Intrado Inc. - Company Profile, Information, Business Description, History, Background Information on Intrado Inc.

1601 Dry Creek Drive
Longmont, Colorado 80503

Company Perspectives:

Every day of the year, Intrado provides extremely accurate, readily available data over secure, reliable and efficient networks to a diverse array of customers. We manage more emergency response records than any other company in the world, averaging 500,000 data transactions each day. The data we manage often means the difference between life and death for 9-1-1 callers. There is no room for error, lost time or malfunctioning networks. The redundancy, security, recoverability and survivability of Intrado's systems and services provide our customers with the confidence that they'll have the best available data, whenever and wherever they need it. These core strengths position Intrado to expand into commercial and safety markets where customers operating in today's uncertain environment seek the peace of mind offered by a company with Intrado's reputation and experience.

History of Intrado Inc.

Intrado Inc. is the leading supplier of 911-related support services in the United States. The company produces technology to inform emergency dispatchers of potentially lifesaving information, such as the identity and location of 911 callers. It serviced 221 million of 252 million 911 records in the United States in 2003, according to Investor's Business Daily. The company supports 200 million 911 calls a year.

Wire-based 911 services accounted for two-thirds of revenues in 2003. Intrado has developed Enhanced 911 systems for mobile phones to instantly inform emergency personnel of the location of 911 callers. Intrado also supplies emergency notification systems allowing public safety authorities to broadcast warning messages to residents of a specific geographic area. A project in development in late 2003 automatically alerts authorities in the event of a motorist becoming incapacitated.

Colorado Origins

Intrado was launched by George K. Heinrichs and Stephen M. Meer in 1979 as a part-time consulting business called Systems Concepts of Colorado Inc. (SCC). The founders were just 21 years old at the time. Meer was a former paramedic who also managed 911 technology for the Boulder County Sheriff's Department. Heinrichs was also a deputy there. The two turned in their badges to work for SCC full time in 1985. Heinrichs would become the company's chairman, president, and chief executive officer, while Meer served as vice-president and chief technology officer.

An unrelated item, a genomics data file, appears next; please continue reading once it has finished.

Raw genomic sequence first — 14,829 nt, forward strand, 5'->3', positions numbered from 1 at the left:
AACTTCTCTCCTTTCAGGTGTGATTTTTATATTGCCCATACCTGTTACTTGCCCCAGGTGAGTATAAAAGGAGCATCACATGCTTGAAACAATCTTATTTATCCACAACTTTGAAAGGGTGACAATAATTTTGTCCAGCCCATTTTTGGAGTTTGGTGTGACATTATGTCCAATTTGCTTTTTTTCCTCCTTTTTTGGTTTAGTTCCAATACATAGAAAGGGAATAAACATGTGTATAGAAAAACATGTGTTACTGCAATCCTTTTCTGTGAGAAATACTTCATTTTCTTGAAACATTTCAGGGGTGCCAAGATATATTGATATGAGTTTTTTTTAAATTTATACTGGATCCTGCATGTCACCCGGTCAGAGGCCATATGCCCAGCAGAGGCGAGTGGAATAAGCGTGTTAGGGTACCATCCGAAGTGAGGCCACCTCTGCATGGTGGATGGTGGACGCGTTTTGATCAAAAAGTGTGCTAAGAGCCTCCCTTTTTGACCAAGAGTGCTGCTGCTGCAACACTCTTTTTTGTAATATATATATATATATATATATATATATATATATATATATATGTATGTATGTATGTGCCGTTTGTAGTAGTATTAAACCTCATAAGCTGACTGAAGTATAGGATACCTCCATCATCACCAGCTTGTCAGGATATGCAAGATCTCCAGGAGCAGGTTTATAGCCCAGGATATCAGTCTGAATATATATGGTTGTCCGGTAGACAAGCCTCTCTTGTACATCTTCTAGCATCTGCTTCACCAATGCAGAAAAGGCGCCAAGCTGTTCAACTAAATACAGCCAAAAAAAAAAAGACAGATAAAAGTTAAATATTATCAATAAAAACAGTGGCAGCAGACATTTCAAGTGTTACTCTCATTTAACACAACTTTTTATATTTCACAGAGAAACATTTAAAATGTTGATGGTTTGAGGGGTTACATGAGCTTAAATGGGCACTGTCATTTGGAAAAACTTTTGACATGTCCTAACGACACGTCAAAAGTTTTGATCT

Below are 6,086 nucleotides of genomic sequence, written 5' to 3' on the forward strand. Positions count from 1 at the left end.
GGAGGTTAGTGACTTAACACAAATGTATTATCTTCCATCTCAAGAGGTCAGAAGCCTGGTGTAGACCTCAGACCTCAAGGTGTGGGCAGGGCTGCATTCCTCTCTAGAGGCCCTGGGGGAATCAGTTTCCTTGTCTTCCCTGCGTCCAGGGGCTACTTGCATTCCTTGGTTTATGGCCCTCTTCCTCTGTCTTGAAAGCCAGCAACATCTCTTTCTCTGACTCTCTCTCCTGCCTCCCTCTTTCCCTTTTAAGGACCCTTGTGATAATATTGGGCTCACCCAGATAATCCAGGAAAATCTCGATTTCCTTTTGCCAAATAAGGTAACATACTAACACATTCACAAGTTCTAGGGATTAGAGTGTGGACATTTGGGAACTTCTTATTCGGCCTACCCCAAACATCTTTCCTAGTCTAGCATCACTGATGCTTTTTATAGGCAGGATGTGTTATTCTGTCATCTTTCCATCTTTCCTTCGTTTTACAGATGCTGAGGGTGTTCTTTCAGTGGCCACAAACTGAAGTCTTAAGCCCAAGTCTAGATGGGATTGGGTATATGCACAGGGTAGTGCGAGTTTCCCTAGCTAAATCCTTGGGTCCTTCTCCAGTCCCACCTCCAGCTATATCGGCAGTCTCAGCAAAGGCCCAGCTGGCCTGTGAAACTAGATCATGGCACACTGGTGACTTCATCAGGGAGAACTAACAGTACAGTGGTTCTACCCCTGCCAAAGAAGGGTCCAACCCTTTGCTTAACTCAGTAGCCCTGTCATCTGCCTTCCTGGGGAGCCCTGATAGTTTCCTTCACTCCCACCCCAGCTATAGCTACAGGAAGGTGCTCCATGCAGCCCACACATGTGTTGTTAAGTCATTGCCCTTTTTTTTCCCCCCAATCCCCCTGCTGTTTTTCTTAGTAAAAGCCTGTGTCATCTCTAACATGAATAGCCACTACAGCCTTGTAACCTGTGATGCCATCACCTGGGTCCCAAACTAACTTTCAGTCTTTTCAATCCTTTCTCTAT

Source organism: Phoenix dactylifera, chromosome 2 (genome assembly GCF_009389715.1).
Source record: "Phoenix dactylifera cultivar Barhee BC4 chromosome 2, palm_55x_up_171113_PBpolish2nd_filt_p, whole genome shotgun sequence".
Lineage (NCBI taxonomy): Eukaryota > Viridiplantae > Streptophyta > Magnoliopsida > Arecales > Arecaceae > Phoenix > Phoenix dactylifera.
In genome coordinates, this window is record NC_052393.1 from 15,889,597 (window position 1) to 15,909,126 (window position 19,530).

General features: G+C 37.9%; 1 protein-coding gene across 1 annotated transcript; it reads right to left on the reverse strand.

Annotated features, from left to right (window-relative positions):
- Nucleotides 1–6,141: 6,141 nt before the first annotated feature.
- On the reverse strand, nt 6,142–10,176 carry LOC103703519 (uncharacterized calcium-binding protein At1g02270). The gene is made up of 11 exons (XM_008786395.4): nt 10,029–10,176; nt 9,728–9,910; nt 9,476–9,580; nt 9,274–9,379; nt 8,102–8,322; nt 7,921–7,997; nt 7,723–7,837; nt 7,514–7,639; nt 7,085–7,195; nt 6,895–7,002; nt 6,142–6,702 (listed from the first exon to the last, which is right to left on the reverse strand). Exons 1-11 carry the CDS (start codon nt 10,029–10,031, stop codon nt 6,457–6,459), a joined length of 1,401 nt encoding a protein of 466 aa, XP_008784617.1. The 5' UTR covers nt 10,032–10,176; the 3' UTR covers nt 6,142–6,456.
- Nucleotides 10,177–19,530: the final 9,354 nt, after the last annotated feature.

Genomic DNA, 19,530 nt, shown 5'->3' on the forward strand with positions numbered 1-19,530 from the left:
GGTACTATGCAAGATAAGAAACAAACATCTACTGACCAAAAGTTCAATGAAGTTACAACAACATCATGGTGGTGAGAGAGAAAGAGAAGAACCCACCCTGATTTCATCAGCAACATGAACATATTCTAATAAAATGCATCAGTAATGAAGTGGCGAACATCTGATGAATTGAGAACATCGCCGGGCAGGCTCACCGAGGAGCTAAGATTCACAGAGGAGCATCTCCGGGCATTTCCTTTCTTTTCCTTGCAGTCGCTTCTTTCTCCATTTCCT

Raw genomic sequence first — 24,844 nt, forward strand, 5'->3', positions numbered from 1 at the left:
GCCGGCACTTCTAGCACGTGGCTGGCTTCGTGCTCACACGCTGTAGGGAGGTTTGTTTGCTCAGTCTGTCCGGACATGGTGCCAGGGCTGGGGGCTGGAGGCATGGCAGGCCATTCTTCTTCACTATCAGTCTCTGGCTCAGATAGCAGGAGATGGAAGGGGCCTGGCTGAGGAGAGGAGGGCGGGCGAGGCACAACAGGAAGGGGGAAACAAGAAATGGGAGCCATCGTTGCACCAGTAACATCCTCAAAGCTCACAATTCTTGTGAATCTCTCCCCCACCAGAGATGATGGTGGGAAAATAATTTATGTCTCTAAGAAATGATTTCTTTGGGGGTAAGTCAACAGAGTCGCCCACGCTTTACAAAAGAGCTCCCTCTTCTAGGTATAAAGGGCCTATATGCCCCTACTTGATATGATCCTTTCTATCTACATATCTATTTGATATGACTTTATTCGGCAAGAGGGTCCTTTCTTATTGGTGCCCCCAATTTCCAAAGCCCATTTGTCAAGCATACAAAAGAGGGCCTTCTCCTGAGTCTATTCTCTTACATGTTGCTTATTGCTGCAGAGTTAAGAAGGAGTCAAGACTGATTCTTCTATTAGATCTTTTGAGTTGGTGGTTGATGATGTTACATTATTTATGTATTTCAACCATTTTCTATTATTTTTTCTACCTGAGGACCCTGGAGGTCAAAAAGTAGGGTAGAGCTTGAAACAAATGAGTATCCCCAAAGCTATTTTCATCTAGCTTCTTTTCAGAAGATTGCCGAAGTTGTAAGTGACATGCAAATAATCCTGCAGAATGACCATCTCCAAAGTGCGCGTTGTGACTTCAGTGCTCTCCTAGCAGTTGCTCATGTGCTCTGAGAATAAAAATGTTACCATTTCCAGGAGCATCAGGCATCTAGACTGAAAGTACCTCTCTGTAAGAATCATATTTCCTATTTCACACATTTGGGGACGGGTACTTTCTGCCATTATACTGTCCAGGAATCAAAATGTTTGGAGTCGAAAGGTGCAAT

The original focus of the business was systems integration. An early product was jail management software. SCC launched a vitally important new product in 1986: database software for storing names and addresses of phone users for the purpose of informing emergency personnel. Enhanced 911, or E911, automatically displayed this information to dispatchers during 911 calls.

Changing Focus in 1993

In 1990, SCC landed its first venture capital backing, from Hill-Carman Ventures of Boulder. The company was renamed SCC Communications Corp. in 1993. It had 110 employees, and ended the year with $15.3 million in revenues. Inc. magazine put SCC on its list of fast-growing small companies.

According to the Denver Post, about this time, the company shifted to the business of managing data for its clients, rather than simply selling them computer platforms. SCC landed its first $100 million, ten-year contract in 1994. Chicago-based Ameritech and BellSouth were early clients. In 1996, SCC won a ten-year contract to maintain the E911 database for US West (later Qwest) of Englewood, Colorado, throughout a 14-state region.

Revenues were $27.1 million in 1996. By early 1997, reported the Rocky Mountain News, 100 million phone numbers were in E911 databases developed by SCC. The company's employment then stood at 240.

A war room called the SCC National Data Services Center monitored but did not directly handle incoming calls. It was located at SCC headquarters and backed up by 15 remote locations.

SCC then developed, in partnership with SignalSoft of Boulder, a system to identify the number and location of mobile phone callers. Providers, under an FCC mandate, had until April 1998 to install the technology, though they succeeded in getting this deadline extended. The first phase system used the position of cell phone towers to identify the location of callers. In early 1997, Meer told the Denver Post mobile phones accounted for 20 to 40 percent of 911 calls. AT&T Wireless Services, with more than seven million customers, contracted with SCC to provide E911 in 1997. SCC launched E911 cell phone service in Clark County, Washington, in April 1998. It caught on more slowly than expected. Only 2 percent of wireless phone users had enhanced 911 service in 1999, reported the Denver Post.